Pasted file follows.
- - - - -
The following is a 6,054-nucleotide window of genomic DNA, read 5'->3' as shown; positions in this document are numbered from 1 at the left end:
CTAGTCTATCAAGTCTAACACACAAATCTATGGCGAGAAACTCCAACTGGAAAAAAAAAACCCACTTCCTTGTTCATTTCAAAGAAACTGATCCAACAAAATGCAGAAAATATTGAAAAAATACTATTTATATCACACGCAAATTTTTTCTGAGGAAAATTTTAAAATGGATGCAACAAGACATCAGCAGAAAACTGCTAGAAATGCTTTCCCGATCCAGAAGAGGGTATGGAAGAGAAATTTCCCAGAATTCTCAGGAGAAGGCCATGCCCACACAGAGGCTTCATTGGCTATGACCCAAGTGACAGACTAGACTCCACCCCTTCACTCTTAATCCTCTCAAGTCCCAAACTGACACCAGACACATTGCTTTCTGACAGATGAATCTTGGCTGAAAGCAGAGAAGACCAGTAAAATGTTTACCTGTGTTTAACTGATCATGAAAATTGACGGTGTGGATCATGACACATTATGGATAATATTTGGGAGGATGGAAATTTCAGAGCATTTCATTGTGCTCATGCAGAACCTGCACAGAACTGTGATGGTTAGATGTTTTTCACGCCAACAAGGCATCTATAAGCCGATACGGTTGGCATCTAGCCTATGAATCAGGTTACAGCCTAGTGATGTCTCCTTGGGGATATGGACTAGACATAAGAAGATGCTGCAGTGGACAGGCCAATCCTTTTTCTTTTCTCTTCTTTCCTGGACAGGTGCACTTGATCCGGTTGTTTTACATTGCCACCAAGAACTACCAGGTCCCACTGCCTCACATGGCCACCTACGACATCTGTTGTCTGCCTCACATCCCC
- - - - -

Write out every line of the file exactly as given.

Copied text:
The following is a 6,054-nucleotide window of genomic DNA, read 5'->3' as shown; positions in this document are numbered from 1 at the left end:
CTAGTCTATCAAGTCTAACACACAAATCTATGGCGAGAAACTCCAACTGGAAAAAAAAAACCCACTTCCTTGTTCATTTCAAAGAAACTGATCCAACAAAATGCAGAAAATATTGAAAAAATACTATTTATATCACACGCAAATTTTTTCTGAGGAAAATTTTAAAATGGATGCAACAAGACATCAGCAGAAAACTGCTAGAAATGCTTTCCCGATCCAGAAGAGGGTATGGAAGAGAAATTTCCCAGAATTCTCAGGAGAAGGCCATGCCCACACAGAGGCTTCATTGGCTATGACCCAAGTGACAGACTAGACTCCACCCCTTCACTCTTAATCCTCTCAAGTCCCAAACTGACACCAGACACATTGCTTTCTGACAGATGAATCTTGGCTGAAAGCAGAGAAGACCAGTAAAATGTTTACCTGTGTTTAACTGATCATGAAAATTGACGGTGTGGATCATGACACATTATGGATAATATTTGGGAGGATGGAAATTTCAGAGCATTTCATTGTGCTCATGCAGAACCTGCACAGAACTGTGATGGTTAGATGTTTTTCACGCCAACAAGGCATCTATAAGCCGATACGGTTGGCATCTAGCCTATGAATCAGGTTACAGCCTAGTGATGTCTCCTTGGGGATATGGACTAGACATAAGAAGATGCTGCAGTGGACAGGCCAATCCTTTTTCTTTTCTCTTCTTTCCTGGACAGGTGCACTTGATCCGGTTGTTTTACATTGCCACCAAGAACTACCAGGTCCCACTGCCTCACATGGCCACCTACGACATCTGTTGTCTGCCTCACATCCCC